She tore at her belly to feel what was inside
Found broken fragments of shells from the sea
A book with blank pages
and strands of hair.
There was a sickness she didn’t want to feed
and a starving monster that looked miserable
She thought to herself.
So she fed neither
And starved herself.
The fragments became sand
that would pour out of her mouth
The strands turn gold and wrapped around her wrists
the book filled with words she didn’t know,
there were tears on the pages
from where someone had pushed pen into paper
trying to make the pages feel
what the words described
trying to make the pages know the smell of iron that would fill your nostrils when you got punched in the face.
The taste of tears that would drown you when you tried to speak out.
was not what she had imagined
when she opened her belly.
is not how I want to live.
She thought to herself.
She fed the monster the cactus that grew in her heart
and waited for the strands around her wrists to loosen.
The golden handcuffs were beautiful,
but she was tired
and they were too tight.
The wildflowers had dried out.
The book was old and faded.
No one read the stories anymore, and so the stories no longer meant anything.
The sickness had infected everything
and the monster would cry
“Why do you leave me when I push you away?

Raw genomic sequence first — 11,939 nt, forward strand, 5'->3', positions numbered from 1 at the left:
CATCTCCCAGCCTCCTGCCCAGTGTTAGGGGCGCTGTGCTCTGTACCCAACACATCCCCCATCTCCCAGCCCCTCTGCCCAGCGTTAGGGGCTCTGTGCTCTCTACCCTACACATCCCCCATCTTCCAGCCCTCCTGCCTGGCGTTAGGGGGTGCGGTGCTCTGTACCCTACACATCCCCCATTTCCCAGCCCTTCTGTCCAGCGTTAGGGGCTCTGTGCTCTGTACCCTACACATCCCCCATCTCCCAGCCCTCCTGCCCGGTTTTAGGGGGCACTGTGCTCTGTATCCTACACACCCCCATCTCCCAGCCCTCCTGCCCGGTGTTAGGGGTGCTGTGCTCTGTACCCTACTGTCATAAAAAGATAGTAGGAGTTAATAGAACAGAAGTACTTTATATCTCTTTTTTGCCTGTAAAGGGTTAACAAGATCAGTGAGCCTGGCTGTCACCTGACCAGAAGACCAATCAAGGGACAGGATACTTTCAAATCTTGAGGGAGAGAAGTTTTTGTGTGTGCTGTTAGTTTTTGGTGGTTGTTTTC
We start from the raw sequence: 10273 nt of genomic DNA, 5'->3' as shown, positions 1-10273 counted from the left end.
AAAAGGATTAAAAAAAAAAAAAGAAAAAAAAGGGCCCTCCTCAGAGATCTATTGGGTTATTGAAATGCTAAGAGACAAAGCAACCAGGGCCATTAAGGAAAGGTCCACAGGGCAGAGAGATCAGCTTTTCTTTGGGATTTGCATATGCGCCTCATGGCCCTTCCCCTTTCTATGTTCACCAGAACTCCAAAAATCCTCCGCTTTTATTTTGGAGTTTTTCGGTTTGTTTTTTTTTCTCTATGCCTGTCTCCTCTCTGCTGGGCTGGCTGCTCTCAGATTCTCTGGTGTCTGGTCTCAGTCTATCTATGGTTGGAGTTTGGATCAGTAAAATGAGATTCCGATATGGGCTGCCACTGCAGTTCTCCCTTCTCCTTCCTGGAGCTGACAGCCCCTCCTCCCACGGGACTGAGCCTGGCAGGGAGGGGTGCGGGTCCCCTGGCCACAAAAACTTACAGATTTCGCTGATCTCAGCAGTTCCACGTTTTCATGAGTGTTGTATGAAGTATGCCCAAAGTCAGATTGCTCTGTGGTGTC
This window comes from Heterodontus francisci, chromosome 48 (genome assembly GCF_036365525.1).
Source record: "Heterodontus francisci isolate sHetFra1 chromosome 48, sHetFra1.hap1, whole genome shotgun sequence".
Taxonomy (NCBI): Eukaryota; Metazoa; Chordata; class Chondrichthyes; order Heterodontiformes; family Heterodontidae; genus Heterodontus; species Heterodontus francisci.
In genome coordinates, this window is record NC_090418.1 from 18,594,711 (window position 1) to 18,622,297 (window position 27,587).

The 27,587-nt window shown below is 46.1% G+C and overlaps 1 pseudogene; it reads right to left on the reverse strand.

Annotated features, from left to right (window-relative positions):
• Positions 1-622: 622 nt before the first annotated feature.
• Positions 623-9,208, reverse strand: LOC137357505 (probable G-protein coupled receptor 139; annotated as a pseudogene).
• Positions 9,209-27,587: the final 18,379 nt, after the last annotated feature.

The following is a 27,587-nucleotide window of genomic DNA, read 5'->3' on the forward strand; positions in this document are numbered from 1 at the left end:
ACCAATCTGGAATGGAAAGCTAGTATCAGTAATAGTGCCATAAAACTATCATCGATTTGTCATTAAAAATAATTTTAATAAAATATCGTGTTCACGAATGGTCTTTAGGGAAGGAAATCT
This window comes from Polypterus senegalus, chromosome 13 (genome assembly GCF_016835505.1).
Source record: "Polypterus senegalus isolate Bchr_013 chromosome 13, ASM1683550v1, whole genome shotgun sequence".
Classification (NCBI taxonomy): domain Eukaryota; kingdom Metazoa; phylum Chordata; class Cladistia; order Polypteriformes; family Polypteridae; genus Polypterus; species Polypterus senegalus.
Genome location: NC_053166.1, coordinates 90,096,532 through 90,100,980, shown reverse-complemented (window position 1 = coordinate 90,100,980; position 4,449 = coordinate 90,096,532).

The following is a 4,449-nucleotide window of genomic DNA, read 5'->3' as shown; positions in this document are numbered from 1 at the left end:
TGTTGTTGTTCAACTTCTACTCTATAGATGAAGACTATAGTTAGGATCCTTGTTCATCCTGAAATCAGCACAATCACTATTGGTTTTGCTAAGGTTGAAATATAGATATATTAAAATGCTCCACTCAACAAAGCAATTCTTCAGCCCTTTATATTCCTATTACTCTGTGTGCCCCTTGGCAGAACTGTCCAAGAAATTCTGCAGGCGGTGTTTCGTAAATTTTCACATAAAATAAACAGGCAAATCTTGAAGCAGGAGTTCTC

Why won’t you feed me when I’m starving myself?”
Don’t touch me, stay close. Go away, don’t go.”
She fed the monster another cactus, and tried to remember to not look inside her belly again.
It had been too many sunsets
but today there had been a sunrise.
She remembered the beauty of the wildflowers
She thought about filling a new book, perhaps one with stronger pages.
She wondered if perhaps the monster would eat her alive.
She was afraid, but there was no depth outside like there was within her, and she longed to swim again.
Her eyes could not see the cosmos lightyears above her head,
but they were in there, in her belly.
She was afraid, but there was no beauty outside like there was within her, and she longed to see.
So she tore her belly inside, which was more complicated
for there were scars you see.
And what she found were
Glistening shells from the sea,
beckoning her to listen, to hear, to remember.
A book with pages lined in hope,
so they could never tear
with the pain that comes with the taste of saltwater and smell of iron.
a field of
all the wildflowers
she had ever seen
and the ones she hadn’t
a field that went as far as she could ever see.
was a monster
with gold hair
I ate the sickness
so the flowers could grow
the monster said.
“So now we can sail out to sea
and you’ll never have to worry about the sickness
when you’re with me”
And the ocean waved
and the wildflowers grew
And only she had remained.
And She sailed. And She knew.
The four stories were one
They were one, and the same.
Photo by Nea Hanna at Hello-Darlin